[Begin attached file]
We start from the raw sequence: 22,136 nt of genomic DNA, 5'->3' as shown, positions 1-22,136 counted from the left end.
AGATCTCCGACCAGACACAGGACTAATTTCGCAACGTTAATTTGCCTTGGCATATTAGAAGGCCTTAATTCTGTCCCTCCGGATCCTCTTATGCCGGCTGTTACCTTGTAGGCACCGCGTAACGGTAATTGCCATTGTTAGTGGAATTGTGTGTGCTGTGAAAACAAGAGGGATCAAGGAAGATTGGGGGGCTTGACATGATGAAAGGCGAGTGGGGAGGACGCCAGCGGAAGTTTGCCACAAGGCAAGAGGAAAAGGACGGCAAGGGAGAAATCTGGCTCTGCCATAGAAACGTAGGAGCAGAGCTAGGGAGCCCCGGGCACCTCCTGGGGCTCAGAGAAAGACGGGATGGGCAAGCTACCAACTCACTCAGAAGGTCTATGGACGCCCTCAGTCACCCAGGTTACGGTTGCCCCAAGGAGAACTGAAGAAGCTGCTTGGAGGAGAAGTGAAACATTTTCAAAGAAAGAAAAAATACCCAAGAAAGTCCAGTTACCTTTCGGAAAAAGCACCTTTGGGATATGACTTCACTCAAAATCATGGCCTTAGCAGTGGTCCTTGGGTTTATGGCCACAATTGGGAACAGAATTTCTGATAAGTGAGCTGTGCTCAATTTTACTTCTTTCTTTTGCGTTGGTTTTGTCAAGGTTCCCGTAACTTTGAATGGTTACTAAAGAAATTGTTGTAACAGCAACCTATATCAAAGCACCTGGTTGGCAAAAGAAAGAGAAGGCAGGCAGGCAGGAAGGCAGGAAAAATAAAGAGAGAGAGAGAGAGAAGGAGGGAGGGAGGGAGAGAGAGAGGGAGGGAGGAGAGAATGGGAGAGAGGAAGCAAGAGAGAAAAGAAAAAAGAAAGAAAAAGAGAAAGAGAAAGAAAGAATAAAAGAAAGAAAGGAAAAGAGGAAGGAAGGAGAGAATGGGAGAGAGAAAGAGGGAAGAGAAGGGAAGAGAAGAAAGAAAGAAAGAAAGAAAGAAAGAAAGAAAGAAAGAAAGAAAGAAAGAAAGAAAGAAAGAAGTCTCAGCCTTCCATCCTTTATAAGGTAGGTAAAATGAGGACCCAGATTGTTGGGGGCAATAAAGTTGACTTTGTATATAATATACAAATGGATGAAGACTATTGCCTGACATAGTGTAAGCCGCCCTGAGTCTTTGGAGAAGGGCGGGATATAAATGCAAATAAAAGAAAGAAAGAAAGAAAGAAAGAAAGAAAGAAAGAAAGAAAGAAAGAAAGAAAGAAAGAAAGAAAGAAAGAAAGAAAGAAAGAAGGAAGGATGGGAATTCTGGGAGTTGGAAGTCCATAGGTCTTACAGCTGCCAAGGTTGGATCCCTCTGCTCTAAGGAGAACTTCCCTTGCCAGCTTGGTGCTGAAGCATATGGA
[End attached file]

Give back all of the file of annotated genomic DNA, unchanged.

We start from the raw sequence: 22,136 nt of genomic DNA, 5'->3' as shown, positions 1-22,136 counted from the left end.
AGATCTCCGACCAGACACAGGACTAATTTCGCAACGTTAATTTGCCTTGGCATATTAGAAGGCCTTAATTCTGTCCCTCCGGATCCTCTTATGCCGGCTGTTACCTTGTAGGCACCGCGTAACGGTAATTGCCATTGTTAGTGGAATTGTGTGTGCTGTGAAAACAAGAGGGATCAAGGAAGATTGGGGGGCTTGACATGATGAAAGGCGAGTGGGGAGGACGCCAGCGGAAGTTTGCCACAAGGCAAGAGGAAAAGGACGGCAAGGGAGAAATCTGGCTCTGCCATAGAAACGTAGGAGCAGAGCTAGGGAGCCCCGGGCACCTCCTGGGGCTCAGAGAAAGACGGGATGGGCAAGCTACCAACTCACTCAGAAGGTCTATGGACGCCCTCAGTCACCCAGGTTACGGTTGCCCCAAGGAGAACTGAAGAAGCTGCTTGGAGGAGAAGTGAAACATTTTCAAAGAAAGAAAAAATACCCAAGAAAGTCCAGTTACCTTTCGGAAAAAGCACCTTTGGGATATGACTTCACTCAAAATCATGGCCTTAGCAGTGGTCCTTGGGTTTATGGCCACAATTGGGAACAGAATTTCTGATAAGTGAGCTGTGCTCAATTTTACTTCTTTCTTTTGCGTTGGTTTTGTCAAGGTTCCCGTAACTTTGAATGGTTACTAAAGAAATTGTTGTAACAGCAACCTATATCAAAGCACCTGGTTGGCAAAAGAAAGAGAAGGCAGGCAGGCAGGAAGGCAGGAAAAATAAAGAGAGAGAGAGAGAGAAGGAGGGAGGGAGGGAGAGAGAGAGGGAGGGAGGAGAGAATGGGAGAGAGGAAGCAAGAGAGAAAAGAAAAAAGAAAGAAAAAGAGAAAGAGAAAGAAAGAATAAAAGAAAGAAAGGAAAAGAGGAAGGAAGGAGAGAATGGGAGAGAGAAAGAGGGAAGAGAAGGGAAGAGAAGAAAGAAAGAAAGAAAGAAAGAAAGAAAGAAAGAAAGAAAGAAAGAAAGAAAGAAAGAAAGAAGTCTCAGCCTTCCATCCTTTATAAGGTAGGTAAAATGAGGACCCAGATTGTTGGGGGCAATAAAGTTGACTTTGTATATAATATACAAATGGATGAAGACTATTGCCTGACATAGTGTAAGCCGCCCTGAGTCTTTGGAGAAGGGCGGGATATAAATGCAAATAAAAGAAAGAAAGAAAGAAAGAAAGAAAGAAAGAAAGAAAGAAAGAAAGAAAGAAAGAAAGAAAGAAAGAAAGAAAGAAAGAAAGAAGGAAGGATGGGAATTCTGGGAGTTGGAAGTCCATAGGTCTTACAGCTGCCAAGGTTGGATCCCTCTGCTCTAAGGAGAACTTCCCTTGCCAGCTTGGTGCTGAAGCATATGGA